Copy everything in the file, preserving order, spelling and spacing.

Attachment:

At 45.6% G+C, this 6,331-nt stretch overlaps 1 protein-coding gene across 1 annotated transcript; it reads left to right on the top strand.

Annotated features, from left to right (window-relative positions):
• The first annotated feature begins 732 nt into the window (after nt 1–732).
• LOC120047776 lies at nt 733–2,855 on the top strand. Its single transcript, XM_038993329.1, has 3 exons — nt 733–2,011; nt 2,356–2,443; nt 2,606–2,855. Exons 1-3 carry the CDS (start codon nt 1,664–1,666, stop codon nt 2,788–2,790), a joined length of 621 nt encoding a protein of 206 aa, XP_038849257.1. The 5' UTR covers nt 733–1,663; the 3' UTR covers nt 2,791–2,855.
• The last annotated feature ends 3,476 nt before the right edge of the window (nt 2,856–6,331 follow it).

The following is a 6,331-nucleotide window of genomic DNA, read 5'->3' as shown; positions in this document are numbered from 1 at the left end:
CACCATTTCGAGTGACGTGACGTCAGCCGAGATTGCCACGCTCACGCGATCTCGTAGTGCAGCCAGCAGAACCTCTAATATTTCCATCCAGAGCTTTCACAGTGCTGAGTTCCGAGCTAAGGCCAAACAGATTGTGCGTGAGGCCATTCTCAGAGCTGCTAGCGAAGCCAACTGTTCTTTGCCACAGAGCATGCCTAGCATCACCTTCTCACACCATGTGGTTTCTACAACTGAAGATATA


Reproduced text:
At 45.6% G+C, this 6,331-nt stretch overlaps 1 protein-coding gene across 1 annotated transcript; it reads left to right on the top strand.

Annotated features, from left to right (window-relative positions):
• The first annotated feature begins 732 nt into the window (after nt 1–732).
• LOC120047776 lies at nt 733–2,855 on the top strand. Its single transcript, XM_038993329.1, has 3 exons — nt 733–2,011; nt 2,356–2,443; nt 2,606–2,855. Exons 1-3 carry the CDS (start codon nt 1,664–1,666, stop codon nt 2,788–2,790), a joined length of 621 nt encoding a protein of 206 aa, XP_038849257.1. The 5' UTR covers nt 733–1,663; the 3' UTR covers nt 2,791–2,855.
• The last annotated feature ends 3,476 nt before the right edge of the window (nt 2,856–6,331 follow it).

The following is a 6,331-nucleotide window of genomic DNA, read 5'->3' as shown; positions in this document are numbered from 1 at the left end:
CACCATTTCGAGTGACGTGACGTCAGCCGAGATTGCCACGCTCACGCGATCTCGTAGTGCAGCCAGCAGAACCTCTAATATTTCCATCCAGAGCTTTCACAGTGCTGAGTTCCGAGCTAAGGCCAAACAGATTGTGCGTGAGGCCATTCTCAGAGCTGCTAGCGAAGCCAACTGTTCTTTGCCACAGAGCATGCCTAGCATCACCTTCTCACACCATGTGGTTTCTACAACTGAAGATATA